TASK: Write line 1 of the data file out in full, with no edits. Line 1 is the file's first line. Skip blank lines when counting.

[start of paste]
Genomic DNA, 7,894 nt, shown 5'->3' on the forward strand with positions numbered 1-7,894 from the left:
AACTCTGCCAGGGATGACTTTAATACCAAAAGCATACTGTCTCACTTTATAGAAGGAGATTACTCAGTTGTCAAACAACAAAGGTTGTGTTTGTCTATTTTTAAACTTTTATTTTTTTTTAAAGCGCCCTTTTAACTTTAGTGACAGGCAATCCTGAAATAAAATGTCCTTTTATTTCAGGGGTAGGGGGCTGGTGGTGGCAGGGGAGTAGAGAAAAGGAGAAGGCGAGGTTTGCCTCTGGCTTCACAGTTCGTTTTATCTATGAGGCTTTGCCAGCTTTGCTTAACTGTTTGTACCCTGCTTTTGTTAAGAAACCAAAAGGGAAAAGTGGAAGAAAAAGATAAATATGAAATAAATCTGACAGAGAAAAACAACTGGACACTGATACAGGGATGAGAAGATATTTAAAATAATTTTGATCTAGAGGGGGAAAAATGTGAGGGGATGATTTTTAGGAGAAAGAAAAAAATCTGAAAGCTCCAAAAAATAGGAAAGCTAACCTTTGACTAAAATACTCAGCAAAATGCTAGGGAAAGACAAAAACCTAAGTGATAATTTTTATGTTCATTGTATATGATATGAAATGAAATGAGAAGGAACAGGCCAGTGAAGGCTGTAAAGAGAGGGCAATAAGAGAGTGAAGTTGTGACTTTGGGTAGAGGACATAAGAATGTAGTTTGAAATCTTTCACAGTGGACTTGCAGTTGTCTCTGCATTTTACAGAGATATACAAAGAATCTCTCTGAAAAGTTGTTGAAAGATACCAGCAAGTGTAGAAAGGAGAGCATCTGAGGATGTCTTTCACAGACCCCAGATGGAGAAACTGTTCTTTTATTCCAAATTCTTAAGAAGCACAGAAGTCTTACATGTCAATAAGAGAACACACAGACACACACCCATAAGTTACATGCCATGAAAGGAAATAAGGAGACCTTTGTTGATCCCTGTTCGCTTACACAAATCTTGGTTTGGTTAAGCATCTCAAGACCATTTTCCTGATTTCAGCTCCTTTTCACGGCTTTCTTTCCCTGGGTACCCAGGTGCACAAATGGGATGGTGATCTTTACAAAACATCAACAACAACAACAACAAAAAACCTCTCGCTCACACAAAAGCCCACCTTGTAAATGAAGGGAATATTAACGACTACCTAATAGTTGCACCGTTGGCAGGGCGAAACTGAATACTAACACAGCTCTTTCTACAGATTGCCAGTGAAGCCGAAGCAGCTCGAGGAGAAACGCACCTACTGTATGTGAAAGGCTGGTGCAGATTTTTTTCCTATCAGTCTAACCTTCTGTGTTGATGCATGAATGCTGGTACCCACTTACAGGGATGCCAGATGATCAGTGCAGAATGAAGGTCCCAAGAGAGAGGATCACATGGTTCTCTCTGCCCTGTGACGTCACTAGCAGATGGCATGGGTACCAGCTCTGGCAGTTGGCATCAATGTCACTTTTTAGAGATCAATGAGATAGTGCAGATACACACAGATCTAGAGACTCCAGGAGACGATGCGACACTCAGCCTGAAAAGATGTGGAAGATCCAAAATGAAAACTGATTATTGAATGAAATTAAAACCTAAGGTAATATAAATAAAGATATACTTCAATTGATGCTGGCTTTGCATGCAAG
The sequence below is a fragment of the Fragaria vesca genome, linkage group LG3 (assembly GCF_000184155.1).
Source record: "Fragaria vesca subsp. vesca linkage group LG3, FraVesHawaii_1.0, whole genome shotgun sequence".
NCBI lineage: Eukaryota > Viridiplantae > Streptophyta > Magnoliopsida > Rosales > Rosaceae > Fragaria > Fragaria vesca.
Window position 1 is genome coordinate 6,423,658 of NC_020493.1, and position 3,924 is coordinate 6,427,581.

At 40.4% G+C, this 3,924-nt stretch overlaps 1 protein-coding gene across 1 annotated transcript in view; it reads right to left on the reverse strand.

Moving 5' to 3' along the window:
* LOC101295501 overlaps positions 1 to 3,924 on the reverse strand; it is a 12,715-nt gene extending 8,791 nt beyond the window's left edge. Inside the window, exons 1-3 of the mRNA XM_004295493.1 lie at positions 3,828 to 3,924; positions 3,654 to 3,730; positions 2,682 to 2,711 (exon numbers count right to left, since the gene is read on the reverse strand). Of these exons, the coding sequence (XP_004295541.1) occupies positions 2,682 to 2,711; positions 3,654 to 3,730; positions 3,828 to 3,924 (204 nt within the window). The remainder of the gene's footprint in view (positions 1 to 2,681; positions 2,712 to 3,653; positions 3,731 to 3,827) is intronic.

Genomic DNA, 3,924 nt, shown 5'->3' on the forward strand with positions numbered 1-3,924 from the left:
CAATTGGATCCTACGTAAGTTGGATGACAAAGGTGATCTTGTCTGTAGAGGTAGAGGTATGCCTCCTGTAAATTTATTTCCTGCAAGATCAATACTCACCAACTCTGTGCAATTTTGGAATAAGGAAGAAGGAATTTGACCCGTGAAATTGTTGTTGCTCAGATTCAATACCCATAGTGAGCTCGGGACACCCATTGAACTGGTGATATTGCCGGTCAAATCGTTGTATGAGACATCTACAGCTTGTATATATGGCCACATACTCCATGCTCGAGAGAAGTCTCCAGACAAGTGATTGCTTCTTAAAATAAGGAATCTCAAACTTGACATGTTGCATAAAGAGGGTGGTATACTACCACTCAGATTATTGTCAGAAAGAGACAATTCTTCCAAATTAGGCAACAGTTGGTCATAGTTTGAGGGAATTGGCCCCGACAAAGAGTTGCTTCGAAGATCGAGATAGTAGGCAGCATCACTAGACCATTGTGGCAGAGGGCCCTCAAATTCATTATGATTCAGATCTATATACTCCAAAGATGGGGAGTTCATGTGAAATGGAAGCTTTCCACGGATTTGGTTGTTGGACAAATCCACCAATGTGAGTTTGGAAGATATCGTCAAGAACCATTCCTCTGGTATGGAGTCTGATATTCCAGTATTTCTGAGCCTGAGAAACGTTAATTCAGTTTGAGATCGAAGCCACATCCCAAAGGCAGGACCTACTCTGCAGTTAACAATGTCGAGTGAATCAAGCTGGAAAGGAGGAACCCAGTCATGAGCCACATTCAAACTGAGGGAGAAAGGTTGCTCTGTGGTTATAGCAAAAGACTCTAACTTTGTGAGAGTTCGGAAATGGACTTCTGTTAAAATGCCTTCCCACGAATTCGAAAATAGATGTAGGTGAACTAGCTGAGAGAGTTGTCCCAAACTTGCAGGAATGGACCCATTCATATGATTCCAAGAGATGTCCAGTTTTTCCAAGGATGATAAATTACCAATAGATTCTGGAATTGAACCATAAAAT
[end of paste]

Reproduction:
Genomic DNA, 7,894 nt, shown 5'->3' on the forward strand with positions numbered 1-7,894 from the left: